A Man on the Moon: The Voyages of the Apollo Astronauts, Andrew Chaikin.  Simply the best book about man’s greatest achievement.

Ok, now let the arguing commence. Starting with the least and moving up to the greatest.

5.  Desert Solitaire, Edward Abbey.  “I’d rather kill a man than a snake.” That pretty well sums up Abbey’s contempt toward modern man and what he has done to the desert. Abbey spent several summers working as a ranger at Arches National Park near Moab, Utah. This is his remembrance of those days, as well as his adventures in trying to find and rope a wild horse who does not want to be found or roped; his adventures on the Colorado River through the Grand Canyon; and the horrifying story of a con man in the earlier part of the 20th century. Abbey is not a believer, but he will make you thank the Lord for the beautiful deserts he has made.

4.  Orbiting the Giant Hairball: A Corporate Fool’s Guide to Surviving with Grace, Gordon Mackenzie.  Mackenzie was in the creative department for Hallmark Cards for thirty years to the day. In that time he came to realize that 1) corporations are like hairballs, and they will suck the life out of artists, and 2) artists cannot just drift along in space–they need to learn to orbit the hairball. This is a book that should be read often by artists who want to remain free of the hairball, and leaders who will want to keep their organization (or church) from becoming a hairball. Just look at the pages printed on yellow legal paper in the middle of the book. That is how a corporation (or church) should look and operate. Of course most don’t because it just makes too much sense. The final story in the book is worth the price of admission alone. This book could easily be my number three, or even number two, title on this list.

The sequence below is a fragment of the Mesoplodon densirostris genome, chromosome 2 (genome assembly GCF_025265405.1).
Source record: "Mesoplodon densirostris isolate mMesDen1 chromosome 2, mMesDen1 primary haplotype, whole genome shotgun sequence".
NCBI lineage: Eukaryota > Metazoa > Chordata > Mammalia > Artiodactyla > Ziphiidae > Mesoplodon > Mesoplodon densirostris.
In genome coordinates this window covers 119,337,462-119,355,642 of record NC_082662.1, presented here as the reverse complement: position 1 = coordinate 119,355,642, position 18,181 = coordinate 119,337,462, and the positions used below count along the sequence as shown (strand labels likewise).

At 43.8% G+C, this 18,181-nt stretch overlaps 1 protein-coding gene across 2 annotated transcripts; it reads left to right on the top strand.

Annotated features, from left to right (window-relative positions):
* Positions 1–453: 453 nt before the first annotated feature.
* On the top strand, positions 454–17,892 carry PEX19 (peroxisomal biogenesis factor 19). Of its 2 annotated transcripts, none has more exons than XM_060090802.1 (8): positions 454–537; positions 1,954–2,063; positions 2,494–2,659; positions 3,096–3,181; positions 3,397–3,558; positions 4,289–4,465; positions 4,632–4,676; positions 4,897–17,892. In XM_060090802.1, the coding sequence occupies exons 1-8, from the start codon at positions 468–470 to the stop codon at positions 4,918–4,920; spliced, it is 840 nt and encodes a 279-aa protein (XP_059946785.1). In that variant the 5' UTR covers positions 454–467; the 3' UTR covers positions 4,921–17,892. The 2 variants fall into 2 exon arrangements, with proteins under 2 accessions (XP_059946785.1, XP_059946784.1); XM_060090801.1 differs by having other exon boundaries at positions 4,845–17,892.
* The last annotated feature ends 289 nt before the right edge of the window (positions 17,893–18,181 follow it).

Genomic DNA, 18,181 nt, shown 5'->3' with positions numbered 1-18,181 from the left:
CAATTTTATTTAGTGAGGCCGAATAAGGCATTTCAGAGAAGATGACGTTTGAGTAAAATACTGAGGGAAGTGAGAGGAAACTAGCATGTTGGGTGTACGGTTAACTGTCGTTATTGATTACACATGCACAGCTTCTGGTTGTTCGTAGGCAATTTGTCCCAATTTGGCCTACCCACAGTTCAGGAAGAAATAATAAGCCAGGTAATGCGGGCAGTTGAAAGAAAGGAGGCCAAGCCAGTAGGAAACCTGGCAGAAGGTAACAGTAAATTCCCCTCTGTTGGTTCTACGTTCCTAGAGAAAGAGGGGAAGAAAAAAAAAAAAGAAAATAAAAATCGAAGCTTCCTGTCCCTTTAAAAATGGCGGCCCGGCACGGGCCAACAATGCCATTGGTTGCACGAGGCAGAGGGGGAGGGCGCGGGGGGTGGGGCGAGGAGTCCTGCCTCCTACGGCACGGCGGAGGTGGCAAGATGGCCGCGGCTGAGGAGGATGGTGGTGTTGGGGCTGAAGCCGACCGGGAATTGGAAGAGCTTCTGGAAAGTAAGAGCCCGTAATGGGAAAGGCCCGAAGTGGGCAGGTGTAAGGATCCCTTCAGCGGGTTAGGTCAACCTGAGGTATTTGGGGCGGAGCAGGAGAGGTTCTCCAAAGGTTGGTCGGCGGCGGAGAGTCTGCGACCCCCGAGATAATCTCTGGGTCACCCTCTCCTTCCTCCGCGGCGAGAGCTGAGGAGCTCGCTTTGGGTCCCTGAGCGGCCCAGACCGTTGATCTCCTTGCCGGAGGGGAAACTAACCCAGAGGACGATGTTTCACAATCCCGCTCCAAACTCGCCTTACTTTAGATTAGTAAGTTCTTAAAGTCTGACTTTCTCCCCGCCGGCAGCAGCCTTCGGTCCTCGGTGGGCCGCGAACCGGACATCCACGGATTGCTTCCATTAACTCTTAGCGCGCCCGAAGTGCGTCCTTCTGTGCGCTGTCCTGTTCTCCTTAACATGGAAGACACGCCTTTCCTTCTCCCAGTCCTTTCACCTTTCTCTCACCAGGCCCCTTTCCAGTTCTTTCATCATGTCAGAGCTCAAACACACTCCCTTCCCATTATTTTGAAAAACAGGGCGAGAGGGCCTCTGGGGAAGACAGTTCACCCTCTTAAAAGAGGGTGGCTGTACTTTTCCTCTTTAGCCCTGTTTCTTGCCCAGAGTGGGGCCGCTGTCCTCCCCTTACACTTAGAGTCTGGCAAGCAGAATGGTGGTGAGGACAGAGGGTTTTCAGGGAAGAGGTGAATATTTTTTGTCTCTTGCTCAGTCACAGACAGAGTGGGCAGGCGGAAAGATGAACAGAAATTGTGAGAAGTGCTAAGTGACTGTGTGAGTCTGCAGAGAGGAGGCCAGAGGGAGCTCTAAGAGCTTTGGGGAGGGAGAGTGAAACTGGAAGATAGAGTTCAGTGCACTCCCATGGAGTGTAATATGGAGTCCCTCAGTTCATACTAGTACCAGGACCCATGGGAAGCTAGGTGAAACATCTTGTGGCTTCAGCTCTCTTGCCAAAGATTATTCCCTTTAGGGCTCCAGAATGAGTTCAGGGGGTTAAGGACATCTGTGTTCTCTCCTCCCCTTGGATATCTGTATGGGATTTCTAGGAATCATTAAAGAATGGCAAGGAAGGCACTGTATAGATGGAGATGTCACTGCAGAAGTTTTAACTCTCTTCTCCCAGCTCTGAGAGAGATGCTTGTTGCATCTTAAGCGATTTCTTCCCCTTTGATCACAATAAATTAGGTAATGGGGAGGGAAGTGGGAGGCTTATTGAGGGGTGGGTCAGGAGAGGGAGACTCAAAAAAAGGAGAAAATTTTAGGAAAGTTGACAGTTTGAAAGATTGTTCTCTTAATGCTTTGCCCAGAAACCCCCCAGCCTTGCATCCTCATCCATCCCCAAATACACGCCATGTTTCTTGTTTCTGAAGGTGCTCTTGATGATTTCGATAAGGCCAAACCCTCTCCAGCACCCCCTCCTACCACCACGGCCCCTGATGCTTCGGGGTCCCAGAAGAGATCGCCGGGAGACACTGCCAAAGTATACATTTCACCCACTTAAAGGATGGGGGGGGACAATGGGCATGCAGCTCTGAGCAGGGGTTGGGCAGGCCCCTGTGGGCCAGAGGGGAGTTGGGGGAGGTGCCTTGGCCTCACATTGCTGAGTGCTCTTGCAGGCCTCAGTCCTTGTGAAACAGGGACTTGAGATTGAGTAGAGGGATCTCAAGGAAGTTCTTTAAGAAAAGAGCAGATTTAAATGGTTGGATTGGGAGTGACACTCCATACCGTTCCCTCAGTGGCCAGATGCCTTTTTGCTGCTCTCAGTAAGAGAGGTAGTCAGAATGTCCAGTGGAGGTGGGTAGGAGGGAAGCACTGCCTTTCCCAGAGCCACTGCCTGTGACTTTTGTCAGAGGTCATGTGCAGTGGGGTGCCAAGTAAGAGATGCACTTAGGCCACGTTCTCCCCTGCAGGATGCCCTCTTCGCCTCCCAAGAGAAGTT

3.  The Great Divorce, C.S. Lewis. Yes, I know. Fiction, right? But it has such great teaching on every page, I read this as non-fiction. Don’t like this? Make up your own list. But just read this book, ok? It gives such great reasons for why we reject Christ and hold on to self-righteousness. The problem is, I see bits of myself in just about every ghost character. If you read this as fiction and try to find the plot and deal with character development, you will be greatly disappointed. If you will read this as some of the greatest teaching of apologetics ever written, you will come away amazed—and convicted.